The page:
It doesn’t matter if Macrodepression has an ending or not, I can’t play it any more. That’s probably the point.
Confined to a single screen, Macrodepression has you live through a most boring existence on a loop. Inside the four crippling walls of a tiny bedroom, you can pass the time by browsing the net, popping antidepressants, and lying in bed despite not being able to sleep. It’s a microgame (the “macro” in the title cleverly implying that it’s the entire experience of depression) that rapidly and deliberately becomes tedious in order to drive you away from it. You will not want to play the game any longer after just a minute of enduring it.
The creator promises that there’s an actual ending to find but I don’t have the time or patience for it. Honestly, that’s probably the ideal reaction to Macrodepression—to push it away, to get away from its grinding loop of ennui. It’s a microcosmic simulation of the daily routine of those with depression, and its modal qualities seem to exist to communicate the idea that, for those suffering like this, there isn’t a clear ending in sight.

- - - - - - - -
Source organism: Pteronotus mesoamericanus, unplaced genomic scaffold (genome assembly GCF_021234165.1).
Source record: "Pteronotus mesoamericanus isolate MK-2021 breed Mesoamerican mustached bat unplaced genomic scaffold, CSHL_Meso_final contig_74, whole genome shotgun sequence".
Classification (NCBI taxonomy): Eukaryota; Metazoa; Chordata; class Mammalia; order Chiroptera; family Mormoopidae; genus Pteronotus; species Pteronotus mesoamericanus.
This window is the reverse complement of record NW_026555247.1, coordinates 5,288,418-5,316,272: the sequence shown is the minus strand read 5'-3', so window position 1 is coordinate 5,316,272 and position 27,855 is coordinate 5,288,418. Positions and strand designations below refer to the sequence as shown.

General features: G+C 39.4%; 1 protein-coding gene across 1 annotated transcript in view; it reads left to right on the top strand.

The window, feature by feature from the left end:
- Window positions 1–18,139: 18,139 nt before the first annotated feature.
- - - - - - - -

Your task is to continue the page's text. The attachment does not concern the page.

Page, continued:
With Depression Quest, Actual Sunlight, and now Macrodepression (as well as a couple of other titles), the past year or so has seen videogames become a place for discussing and understanding one’s own depression by experiencing others’ struggles.
When I first played Actual Sunlight back in 2012, I was just coming out of the throes of depression myself, and found it almost shocking how personal the fiction felt. Sleeping alone with only a laptop for company—it occupied the empty half of my double bed—and the lethargy that hung over my shoulders every second of the day; it’s all in there. Seeing this inside of a videogame (which are one of the few things that I found pleasure in) helped me to create a distance from my depressed self, recognizing my own inactivity, and resolving to stop wasting my time mulling in my room.
It’s this experience that helped me realize how games about depression can be important, not only for others to understand what it’s like to have depression (which Depression Quest does brilliantly), but to also aid those with it to help themselves.
Sure, these games might be grim, and they’re most certainly not “fun”, but they can and often do resonate on a very deep and personal level with some. The inescapability and dull aesthetics of these games are manifestations of the burden of depression.
In the best-case scenario, playing these games helps you, me, and others recognize our behavior and mentality. That’s a strong first step towards coming out of the pitfall of depression in my experience.